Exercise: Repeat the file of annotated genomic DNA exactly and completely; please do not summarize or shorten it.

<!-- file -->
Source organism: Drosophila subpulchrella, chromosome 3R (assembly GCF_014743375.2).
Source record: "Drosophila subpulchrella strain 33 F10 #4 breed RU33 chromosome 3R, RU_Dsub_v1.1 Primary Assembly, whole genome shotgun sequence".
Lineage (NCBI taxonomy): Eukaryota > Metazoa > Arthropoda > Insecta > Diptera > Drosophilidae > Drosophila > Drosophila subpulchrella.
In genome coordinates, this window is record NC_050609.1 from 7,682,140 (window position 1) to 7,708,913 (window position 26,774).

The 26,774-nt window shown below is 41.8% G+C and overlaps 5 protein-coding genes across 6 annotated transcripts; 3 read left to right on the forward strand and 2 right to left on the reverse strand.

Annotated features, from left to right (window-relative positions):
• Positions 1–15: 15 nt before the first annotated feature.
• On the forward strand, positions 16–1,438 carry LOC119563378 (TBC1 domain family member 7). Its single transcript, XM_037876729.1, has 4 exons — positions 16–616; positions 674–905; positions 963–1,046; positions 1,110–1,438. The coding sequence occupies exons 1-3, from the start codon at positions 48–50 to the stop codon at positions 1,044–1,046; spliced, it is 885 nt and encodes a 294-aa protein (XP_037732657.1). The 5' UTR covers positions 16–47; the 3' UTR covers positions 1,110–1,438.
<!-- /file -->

Source organism: Drosophila subpulchrella, chromosome 3R (assembly GCF_014743375.2).
Source record: "Drosophila subpulchrella strain 33 F10 #4 breed RU33 chromosome 3R, RU_Dsub_v1.1 Primary Assembly, whole genome shotgun sequence".
Lineage (NCBI taxonomy): Eukaryota > Metazoa > Arthropoda > Insecta > Diptera > Drosophilidae > Drosophila > Drosophila subpulchrella.
In genome coordinates, this window is record NC_050609.1 from 7,682,140 (window position 1) to 7,708,913 (window position 26,774).

The 26,774-nt window shown below is 41.8% G+C and overlaps 5 protein-coding genes across 6 annotated transcripts; 3 read left to right on the forward strand and 2 right to left on the reverse strand.

Annotated features, from left to right (window-relative positions):
• Positions 1–15: 15 nt before the first annotated feature.
• On the forward strand, positions 16–1,438 carry LOC119563378 (TBC1 domain family member 7). Its single transcript, XM_037876729.1, has 4 exons — positions 16–616; positions 674–905; positions 963–1,046; positions 1,110–1,438. The coding sequence occupies exons 1-3, from the start codon at positions 48–50 to the stop codon at positions 1,044–1,046; spliced, it is 885 nt and encodes a 294-aa protein (XP_037732657.1). The 5' UTR covers positions 16–47; the 3' UTR covers positions 1,110–1,438.